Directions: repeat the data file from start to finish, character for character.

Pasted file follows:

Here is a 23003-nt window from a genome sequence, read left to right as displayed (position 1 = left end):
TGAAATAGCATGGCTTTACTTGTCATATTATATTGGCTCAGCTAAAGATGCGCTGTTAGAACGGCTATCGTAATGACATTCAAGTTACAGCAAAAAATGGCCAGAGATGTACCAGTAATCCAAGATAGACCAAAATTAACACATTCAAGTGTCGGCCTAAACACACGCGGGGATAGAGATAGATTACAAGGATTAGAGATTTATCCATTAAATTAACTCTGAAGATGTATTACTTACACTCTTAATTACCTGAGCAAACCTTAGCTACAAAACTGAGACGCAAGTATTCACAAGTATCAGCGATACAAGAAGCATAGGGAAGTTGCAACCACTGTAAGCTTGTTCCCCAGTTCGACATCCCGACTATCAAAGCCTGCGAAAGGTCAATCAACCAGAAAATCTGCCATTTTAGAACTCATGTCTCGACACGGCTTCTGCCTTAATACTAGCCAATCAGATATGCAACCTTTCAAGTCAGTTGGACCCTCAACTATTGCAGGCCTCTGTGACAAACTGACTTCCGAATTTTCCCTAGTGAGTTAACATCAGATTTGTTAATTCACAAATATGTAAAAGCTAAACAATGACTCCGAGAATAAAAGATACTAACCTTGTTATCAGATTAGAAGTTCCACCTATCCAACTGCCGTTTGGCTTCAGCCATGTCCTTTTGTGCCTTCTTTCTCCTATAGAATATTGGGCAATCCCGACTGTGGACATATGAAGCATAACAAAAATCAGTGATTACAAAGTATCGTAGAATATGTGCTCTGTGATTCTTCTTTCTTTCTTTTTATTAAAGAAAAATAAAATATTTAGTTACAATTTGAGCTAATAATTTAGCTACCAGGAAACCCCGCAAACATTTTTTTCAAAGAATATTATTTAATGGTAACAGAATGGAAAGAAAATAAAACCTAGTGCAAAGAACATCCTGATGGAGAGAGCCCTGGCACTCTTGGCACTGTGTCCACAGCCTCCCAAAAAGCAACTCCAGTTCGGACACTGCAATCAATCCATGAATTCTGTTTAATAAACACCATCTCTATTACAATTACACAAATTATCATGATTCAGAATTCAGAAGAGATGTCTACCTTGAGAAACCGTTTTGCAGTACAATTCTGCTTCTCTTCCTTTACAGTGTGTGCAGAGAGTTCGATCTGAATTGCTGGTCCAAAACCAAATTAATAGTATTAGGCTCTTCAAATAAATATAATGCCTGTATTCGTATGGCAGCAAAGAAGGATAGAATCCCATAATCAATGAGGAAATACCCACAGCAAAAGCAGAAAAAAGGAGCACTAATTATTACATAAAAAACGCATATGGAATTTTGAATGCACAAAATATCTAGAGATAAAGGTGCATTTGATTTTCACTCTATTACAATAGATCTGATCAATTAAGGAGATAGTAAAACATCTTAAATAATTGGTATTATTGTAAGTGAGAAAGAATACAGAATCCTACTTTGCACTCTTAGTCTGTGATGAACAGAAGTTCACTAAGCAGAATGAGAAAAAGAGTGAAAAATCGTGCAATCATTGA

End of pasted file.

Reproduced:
Here is a 23003-nt window from a genome sequence, read left to right as displayed (position 1 = left end):
TGAAATAGCATGGCTTTACTTGTCATATTATATTGGCTCAGCTAAAGATGCGCTGTTAGAACGGCTATCGTAATGACATTCAAGTTACAGCAAAAAATGGCCAGAGATGTACCAGTAATCCAAGATAGACCAAAATTAACACATTCAAGTGTCGGCCTAAACACACGCGGGGATAGAGATAGATTACAAGGATTAGAGATTTATCCATTAAATTAACTCTGAAGATGTATTACTTACACTCTTAATTACCTGAGCAAACCTTAGCTACAAAACTGAGACGCAAGTATTCACAAGTATCAGCGATACAAGAAGCATAGGGAAGTTGCAACCACTGTAAGCTTGTTCCCCAGTTCGACATCCCGACTATCAAAGCCTGCGAAAGGTCAATCAACCAGAAAATCTGCCATTTTAGAACTCATGTCTCGACACGGCTTCTGCCTTAATACTAGCCAATCAGATATGCAACCTTTCAAGTCAGTTGGACCCTCAACTATTGCAGGCCTCTGTGACAAACTGACTTCCGAATTTTCCCTAGTGAGTTAACATCAGATTTGTTAATTCACAAATATGTAAAAGCTAAACAATGACTCCGAGAATAAAAGATACTAACCTTGTTATCAGATTAGAAGTTCCACCTATCCAACTGCCGTTTGGCTTCAGCCATGTCCTTTTGTGCCTTCTTTCTCCTATAGAATATTGGGCAATCCCGACTGTGGACATATGAAGCATAACAAAAATCAGTGATTACAAAGTATCGTAGAATATGTGCTCTGTGATTCTTCTTTCTTTCTTTTTATTAAAGAAAAATAAAATATTTAGTTACAATTTGAGCTAATAATTTAGCTACCAGGAAACCCCGCAAACATTTTTTTCAAAGAATATTATTTAATGGTAACAGAATGGAAAGAAAATAAAACCTAGTGCAAAGAACATCCTGATGGAGAGAGCCCTGGCACTCTTGGCACTGTGTCCACAGCCTCCCAAAAAGCAACTCCAGTTCGGACACTGCAATCAATCCATGAATTCTGTTTAATAAACACCATCTCTATTACAATTACACAAATTATCATGATTCAGAATTCAGAAGAGATGTCTACCTTGAGAAACCGTTTTGCAGTACAATTCTGCTTCTCTTCCTTTACAGTGTGTGCAGAGAGTTCGATCTGAATTGCTGGTCCAAAACCAAATTAATAGTATTAGGCTCTTCAAATAAATATAATGCCTGTATTCGTATGGCAGCAAAGAAGGATAGAATCCCATAATCAATGAGGAAATACCCACAGCAAAAGCAGAAAAAAGGAGCACTAATTATTACATAAAAAACGCATATGGAATTTTGAATGCACAAAATATCTAGAGATAAAGGTGCATTTGATTTTCACTCTATTACAATAGATCTGATCAATTAAGGAGATAGTAAAACATCTTAAATAATTGGTATTATTGTAAGTGAGAAAGAATACAGAATCCTACTTTGCACTCTTAGTCTGTGATGAACAGAAGTTCACTAAGCAGAATGAGAAAAAGAGTGAAAAATCGTGCAATCATTGA